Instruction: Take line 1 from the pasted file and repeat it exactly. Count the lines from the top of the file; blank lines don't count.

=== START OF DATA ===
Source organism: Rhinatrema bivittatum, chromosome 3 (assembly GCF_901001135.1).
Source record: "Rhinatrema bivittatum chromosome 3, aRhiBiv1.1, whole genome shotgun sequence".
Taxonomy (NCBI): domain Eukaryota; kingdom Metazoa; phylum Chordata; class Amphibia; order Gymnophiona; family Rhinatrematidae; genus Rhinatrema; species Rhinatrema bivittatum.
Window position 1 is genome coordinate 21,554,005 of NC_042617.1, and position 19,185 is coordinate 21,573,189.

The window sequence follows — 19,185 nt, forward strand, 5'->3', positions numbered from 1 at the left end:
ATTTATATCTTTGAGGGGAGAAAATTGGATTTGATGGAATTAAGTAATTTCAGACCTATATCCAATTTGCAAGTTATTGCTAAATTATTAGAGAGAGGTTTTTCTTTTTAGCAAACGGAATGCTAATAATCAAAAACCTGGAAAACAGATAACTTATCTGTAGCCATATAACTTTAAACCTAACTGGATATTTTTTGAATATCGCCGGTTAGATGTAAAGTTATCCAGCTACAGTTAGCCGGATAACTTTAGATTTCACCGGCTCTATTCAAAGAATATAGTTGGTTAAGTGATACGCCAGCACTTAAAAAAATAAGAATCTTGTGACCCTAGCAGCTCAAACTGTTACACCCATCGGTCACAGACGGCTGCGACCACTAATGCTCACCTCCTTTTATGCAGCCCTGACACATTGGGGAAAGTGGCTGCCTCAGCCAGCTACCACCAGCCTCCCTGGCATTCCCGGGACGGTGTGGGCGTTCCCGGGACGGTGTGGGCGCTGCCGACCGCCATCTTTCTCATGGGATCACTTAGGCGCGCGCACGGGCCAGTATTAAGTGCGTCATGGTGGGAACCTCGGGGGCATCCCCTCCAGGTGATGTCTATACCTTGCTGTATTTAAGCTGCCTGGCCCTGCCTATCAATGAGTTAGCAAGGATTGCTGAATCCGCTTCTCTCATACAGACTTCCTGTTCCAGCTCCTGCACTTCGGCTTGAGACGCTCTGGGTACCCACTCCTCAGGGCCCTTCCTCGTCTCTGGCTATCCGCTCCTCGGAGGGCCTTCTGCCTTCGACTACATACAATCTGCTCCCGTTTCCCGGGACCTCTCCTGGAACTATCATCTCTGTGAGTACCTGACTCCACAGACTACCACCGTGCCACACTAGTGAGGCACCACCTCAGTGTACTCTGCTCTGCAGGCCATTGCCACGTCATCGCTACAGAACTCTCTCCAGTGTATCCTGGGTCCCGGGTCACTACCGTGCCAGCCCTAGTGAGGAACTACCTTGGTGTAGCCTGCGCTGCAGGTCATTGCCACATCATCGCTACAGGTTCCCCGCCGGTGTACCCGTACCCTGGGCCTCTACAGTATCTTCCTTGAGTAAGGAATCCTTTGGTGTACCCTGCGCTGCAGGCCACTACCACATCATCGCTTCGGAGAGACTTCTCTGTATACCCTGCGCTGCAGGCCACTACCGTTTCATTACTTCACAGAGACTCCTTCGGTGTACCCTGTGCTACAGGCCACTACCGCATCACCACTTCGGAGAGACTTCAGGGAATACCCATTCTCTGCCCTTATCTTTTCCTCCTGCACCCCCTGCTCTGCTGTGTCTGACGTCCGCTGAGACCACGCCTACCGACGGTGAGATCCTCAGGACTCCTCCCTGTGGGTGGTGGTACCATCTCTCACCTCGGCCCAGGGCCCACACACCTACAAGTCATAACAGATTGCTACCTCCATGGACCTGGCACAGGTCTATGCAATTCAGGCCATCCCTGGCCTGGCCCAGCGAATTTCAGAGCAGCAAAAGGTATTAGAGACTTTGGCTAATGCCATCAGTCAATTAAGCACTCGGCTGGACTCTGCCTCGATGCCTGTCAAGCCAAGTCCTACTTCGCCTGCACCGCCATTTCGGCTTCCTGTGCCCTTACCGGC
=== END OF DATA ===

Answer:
Source organism: Rhinatrema bivittatum, chromosome 3 (assembly GCF_901001135.1).